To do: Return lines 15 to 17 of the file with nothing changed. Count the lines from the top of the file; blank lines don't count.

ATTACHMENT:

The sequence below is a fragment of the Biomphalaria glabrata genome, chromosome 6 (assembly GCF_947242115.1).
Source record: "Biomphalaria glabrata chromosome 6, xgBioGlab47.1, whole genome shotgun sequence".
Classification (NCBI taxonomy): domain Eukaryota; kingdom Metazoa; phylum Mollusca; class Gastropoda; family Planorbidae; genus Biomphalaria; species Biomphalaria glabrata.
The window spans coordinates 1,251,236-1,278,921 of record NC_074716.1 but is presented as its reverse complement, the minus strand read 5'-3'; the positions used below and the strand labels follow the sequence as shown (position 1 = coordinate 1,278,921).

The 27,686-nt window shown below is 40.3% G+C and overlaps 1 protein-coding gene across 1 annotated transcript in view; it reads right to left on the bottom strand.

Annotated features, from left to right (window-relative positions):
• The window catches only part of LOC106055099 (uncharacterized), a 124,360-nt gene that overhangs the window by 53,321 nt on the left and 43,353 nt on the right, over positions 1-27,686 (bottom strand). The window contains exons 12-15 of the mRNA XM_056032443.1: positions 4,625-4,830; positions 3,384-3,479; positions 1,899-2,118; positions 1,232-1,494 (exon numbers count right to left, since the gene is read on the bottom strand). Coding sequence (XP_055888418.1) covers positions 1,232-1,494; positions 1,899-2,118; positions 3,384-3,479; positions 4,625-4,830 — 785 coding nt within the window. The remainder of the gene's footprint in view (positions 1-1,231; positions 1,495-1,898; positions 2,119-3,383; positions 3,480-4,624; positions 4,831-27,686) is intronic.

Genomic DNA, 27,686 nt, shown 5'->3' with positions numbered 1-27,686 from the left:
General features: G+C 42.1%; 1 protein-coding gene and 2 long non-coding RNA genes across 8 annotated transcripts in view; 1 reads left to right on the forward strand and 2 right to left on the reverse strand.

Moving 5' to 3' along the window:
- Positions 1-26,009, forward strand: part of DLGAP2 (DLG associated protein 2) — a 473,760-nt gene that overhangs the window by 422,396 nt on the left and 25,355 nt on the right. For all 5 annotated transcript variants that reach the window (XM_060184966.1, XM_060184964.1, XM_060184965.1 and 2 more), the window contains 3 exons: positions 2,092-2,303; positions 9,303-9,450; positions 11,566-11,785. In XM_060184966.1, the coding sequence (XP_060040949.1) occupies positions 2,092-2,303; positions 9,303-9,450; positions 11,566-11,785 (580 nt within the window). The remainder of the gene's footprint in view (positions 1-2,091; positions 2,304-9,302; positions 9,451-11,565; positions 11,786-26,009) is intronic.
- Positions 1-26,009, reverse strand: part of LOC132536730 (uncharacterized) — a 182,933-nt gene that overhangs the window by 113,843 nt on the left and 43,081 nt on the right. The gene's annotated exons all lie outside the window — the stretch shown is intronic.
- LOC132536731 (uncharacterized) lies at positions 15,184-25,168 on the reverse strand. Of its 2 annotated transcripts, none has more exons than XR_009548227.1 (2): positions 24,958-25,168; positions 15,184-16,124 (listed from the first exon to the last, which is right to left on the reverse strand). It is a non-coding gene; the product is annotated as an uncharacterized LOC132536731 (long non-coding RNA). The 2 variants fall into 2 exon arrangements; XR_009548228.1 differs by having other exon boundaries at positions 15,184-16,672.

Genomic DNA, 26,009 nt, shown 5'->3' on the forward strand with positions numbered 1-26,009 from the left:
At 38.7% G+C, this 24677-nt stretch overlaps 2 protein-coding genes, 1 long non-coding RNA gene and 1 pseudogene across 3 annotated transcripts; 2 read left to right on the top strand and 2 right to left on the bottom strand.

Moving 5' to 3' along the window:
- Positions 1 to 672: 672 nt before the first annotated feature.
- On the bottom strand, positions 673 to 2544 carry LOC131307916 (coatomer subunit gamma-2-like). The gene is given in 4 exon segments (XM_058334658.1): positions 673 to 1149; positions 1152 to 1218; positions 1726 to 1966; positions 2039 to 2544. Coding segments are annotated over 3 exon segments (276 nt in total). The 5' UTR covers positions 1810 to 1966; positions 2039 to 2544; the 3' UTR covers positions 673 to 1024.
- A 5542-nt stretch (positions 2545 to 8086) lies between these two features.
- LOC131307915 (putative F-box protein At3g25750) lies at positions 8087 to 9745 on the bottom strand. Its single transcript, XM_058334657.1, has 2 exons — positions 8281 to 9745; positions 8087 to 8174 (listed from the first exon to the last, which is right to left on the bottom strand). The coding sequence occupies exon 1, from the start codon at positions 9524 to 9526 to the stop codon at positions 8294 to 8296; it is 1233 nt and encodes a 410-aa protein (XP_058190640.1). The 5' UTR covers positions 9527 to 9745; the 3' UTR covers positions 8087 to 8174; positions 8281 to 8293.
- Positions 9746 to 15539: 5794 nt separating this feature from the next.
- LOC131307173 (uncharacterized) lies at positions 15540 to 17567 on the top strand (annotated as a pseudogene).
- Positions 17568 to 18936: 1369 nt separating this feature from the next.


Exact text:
At 38.7% G+C, this 24677-nt stretch overlaps 2 protein-coding genes, 1 long non-coding RNA gene and 1 pseudogene across 3 annotated transcripts; 2 read left to right on the top strand and 2 right to left on the bottom strand.

Moving 5' to 3' along the window:
- Positions 1 to 672: 672 nt before the first annotated feature.